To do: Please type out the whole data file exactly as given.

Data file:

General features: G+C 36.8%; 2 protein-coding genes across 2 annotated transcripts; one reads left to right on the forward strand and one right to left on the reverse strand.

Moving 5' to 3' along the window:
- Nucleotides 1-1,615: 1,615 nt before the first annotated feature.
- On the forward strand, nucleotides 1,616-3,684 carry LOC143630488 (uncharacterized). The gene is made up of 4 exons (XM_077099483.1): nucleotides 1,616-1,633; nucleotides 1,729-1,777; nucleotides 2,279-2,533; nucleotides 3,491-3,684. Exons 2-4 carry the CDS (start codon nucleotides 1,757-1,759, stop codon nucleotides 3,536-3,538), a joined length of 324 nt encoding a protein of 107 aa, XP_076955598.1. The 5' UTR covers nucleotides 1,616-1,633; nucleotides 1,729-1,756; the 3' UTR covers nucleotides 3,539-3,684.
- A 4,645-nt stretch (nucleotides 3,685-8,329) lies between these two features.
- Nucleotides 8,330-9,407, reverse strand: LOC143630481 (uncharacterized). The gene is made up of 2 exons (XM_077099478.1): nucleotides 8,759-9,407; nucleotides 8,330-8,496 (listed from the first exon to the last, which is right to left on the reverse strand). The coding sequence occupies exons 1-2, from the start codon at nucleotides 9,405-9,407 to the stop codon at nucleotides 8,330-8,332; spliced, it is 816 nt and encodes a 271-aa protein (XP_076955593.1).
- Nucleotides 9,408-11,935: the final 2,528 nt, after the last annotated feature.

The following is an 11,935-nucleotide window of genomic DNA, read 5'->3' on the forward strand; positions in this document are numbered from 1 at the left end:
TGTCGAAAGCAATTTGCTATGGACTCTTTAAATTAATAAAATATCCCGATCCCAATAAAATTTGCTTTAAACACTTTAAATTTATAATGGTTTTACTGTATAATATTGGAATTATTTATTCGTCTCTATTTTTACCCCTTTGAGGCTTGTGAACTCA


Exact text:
General features: G+C 36.8%; 2 protein-coding genes across 2 annotated transcripts; one reads left to right on the forward strand and one right to left on the reverse strand.

Moving 5' to 3' along the window:
- Nucleotides 1-1,615: 1,615 nt before the first annotated feature.
- On the forward strand, nucleotides 1,616-3,684 carry LOC143630488 (uncharacterized). The gene is made up of 4 exons (XM_077099483.1): nucleotides 1,616-1,633; nucleotides 1,729-1,777; nucleotides 2,279-2,533; nucleotides 3,491-3,684. Exons 2-4 carry the CDS (start codon nucleotides 1,757-1,759, stop codon nucleotides 3,536-3,538), a joined length of 324 nt encoding a protein of 107 aa, XP_076955598.1. The 5' UTR covers nucleotides 1,616-1,633; nucleotides 1,729-1,756; the 3' UTR covers nucleotides 3,539-3,684.
- A 4,645-nt stretch (nucleotides 3,685-8,329) lies between these two features.
- Nucleotides 8,330-9,407, reverse strand: LOC143630481 (uncharacterized). The gene is made up of 2 exons (XM_077099478.1): nucleotides 8,759-9,407; nucleotides 8,330-8,496 (listed from the first exon to the last, which is right to left on the reverse strand). The coding sequence occupies exons 1-2, from the start codon at nucleotides 9,405-9,407 to the stop codon at nucleotides 8,330-8,332; spliced, it is 816 nt and encodes a 271-aa protein (XP_076955593.1).
- Nucleotides 9,408-11,935: the final 2,528 nt, after the last annotated feature.

The following is an 11,935-nucleotide window of genomic DNA, read 5'->3' on the forward strand; positions in this document are numbered from 1 at the left end:
TGTCGAAAGCAATTTGCTATGGACTCTTTAAATTAATAAAATATCCCGATCCCAATAAAATTTGCTTTAAACACTTTAAATTTATAATGGTTTTACTGTATAATATTGGAATTATTTATTCGTCTCTATTTTTACCCCTTTGAGGCTTGTGAACTCA